your ducks access to them. If lead levels are high, you can often
consult with the testing company or a local university about
remedying the problem.
Have the soil of your pen site tested. If lead levels are high, you
will not want to build your duck pen there. It is wise to test your
soil before building your waterfowl enclosure to avoid any issues
down the road.
duck suffering from lead poisoning (confirmed by a blood test) may
exhibit seizures, weakness, weight loss, drooping wings and bright green
diarrhea. It can also lead to reproductive problems and increased
susceptibility to disease or infection.
Even when lead poisoning is discovered in
very early stages, it can be difficult to remedy. Lead needs to be
removed from the system with the aid of laxatives and a round of
shots. If not discovered in the very early stages, euthanizing is
most likely the course of action your vet will recommend to avoid
any further suffering of the animal.
Surgery may need to be performed if the
discernable, lead object is inside the duck, although this tends to
be very invasive and equally risky for the duck. Most vets will
suggest euthanization as the appropriate course of action. New
endoscopic surgeries are proving effective if you can find an
Edetate Calcium Disodium (Calcium EDTA or CaEDTA) is a heavy metal
chelating agent. It is injected into the animal or given as an IV
treatment. So as not to encumber you with complex chemistry, suffice
it to say that it will go into your duck’s body and bind with heavy
metals. The agent then leaves the body through the urinary tract,
taking some of the heavy metals along with it.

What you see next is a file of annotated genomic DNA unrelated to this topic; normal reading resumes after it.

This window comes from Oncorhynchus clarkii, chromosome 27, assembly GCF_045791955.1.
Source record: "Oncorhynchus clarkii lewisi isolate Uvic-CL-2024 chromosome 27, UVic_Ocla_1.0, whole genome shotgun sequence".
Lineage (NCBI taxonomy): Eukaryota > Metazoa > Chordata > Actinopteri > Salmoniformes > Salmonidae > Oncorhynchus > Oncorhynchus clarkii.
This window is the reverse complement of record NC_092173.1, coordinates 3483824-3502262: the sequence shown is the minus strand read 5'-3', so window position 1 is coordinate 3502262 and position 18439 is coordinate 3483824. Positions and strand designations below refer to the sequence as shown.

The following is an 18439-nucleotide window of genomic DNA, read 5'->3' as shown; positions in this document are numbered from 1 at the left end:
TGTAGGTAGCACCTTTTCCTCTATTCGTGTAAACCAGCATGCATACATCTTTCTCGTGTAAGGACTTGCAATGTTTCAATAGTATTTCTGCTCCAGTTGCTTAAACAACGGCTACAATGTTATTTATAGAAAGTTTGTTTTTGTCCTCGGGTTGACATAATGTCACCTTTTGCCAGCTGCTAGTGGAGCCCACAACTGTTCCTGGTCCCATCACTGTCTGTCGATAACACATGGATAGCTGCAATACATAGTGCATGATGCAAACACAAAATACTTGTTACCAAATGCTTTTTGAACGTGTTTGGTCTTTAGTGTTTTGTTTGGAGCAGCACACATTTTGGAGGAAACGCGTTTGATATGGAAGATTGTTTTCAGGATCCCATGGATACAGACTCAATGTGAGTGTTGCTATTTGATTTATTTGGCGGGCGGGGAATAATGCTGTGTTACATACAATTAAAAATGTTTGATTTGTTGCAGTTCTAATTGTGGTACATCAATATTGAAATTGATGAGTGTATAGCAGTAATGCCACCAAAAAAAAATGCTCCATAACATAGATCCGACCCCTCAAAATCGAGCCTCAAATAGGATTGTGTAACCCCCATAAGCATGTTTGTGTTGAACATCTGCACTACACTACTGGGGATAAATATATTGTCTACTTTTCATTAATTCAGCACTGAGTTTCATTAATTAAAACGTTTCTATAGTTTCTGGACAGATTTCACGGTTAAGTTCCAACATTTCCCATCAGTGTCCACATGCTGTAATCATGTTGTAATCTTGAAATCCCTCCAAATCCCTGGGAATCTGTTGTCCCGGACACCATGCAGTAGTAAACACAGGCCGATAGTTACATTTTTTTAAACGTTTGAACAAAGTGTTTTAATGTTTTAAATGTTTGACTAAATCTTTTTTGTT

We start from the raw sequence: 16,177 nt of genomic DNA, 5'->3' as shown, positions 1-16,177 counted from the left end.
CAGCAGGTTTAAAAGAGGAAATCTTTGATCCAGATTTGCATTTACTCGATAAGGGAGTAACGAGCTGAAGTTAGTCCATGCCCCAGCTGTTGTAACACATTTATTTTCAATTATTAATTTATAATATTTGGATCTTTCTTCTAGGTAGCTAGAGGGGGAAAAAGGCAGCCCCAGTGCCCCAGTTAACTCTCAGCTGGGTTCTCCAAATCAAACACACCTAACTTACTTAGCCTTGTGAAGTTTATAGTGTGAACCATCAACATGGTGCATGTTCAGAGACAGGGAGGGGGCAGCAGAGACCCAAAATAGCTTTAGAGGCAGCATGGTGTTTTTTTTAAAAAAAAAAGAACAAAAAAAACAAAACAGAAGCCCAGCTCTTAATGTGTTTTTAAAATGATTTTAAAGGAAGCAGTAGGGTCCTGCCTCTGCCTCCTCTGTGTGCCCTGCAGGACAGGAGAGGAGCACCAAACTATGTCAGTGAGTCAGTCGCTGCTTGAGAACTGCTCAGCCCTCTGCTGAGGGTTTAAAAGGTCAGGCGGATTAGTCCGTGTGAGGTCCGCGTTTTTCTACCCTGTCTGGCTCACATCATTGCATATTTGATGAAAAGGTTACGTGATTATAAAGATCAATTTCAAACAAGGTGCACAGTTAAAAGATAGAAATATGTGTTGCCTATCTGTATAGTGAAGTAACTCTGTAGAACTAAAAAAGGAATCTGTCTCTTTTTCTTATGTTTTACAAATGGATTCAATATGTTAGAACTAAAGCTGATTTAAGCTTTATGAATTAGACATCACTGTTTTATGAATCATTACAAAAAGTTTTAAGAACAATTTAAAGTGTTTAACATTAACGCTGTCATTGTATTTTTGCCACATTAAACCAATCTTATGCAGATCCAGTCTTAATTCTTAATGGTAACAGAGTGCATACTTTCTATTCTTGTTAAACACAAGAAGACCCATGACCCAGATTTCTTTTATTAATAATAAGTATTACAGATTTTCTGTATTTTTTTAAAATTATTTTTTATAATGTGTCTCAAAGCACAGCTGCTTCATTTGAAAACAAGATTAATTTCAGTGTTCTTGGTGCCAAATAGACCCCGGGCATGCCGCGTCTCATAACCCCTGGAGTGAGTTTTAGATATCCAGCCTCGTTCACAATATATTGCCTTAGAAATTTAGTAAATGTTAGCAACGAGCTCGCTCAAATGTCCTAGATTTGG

Side effects include diarrhea and vomiting. Since it also removes
other minerals from the body, excess loss of calcium (hypocalcemia)
Calcium levels should be closely monitored—especially in laying
hens, who rely heavily on calcium to produce their eggs. Calcium
sources should be removed during treatment and for a couple hours
afterwards, and then reintroduced again.
The Truth About Bird
Avian influenza is a naturally occurring viral infection among
birds. Many wild birds are carriers although they may never exhibit
symptoms. The virus can be passed to other birds via saliva, nasal
mucus and feces. Susceptible ducks can become infected when they
come in contact with these excretions, which are commonly picked up
at food and water sources or on pen surfaces.
Humans can catch the virus, but it is very rare that they will pass
it further along to another person.
Although it has received a lot of media coverage in the past, bird
flu is more common in dense populations of waterfowl, not often
occurring among pet ducks kept in roomy and sanitary conditions.
Unusual and involuntary movements, swimming in circles, deformation
of the neck, lack of interest in food or water, blindness, diarrhea
and nasal or eye discharge. Death usually occurs soon after the
onset of symptoms.
Your vet can perform a cloacal swab, virus isolation test for the H5
and H7 strains of avian influenza. They will need to send the sample
to a state approved, regulatory lab. It usually takes about five
days to receive test results.
only way to prevent outbreak is to keep your duck in a closed
environment, where no wild birds have access to their food, drinking
or swimming water and pen. Since most ducks are not kept in a
completely closed environment, you can achieve peace of mind in
knowing that outbreaks are extremely rare among healthy pet ducks
kept in sanitary conditions.
is coming and for those of us in colder climates, it is time to
prepare and protect our feathered friends from the cold.
Bedding is a
great source of comfort and protection from the cold ground. A thick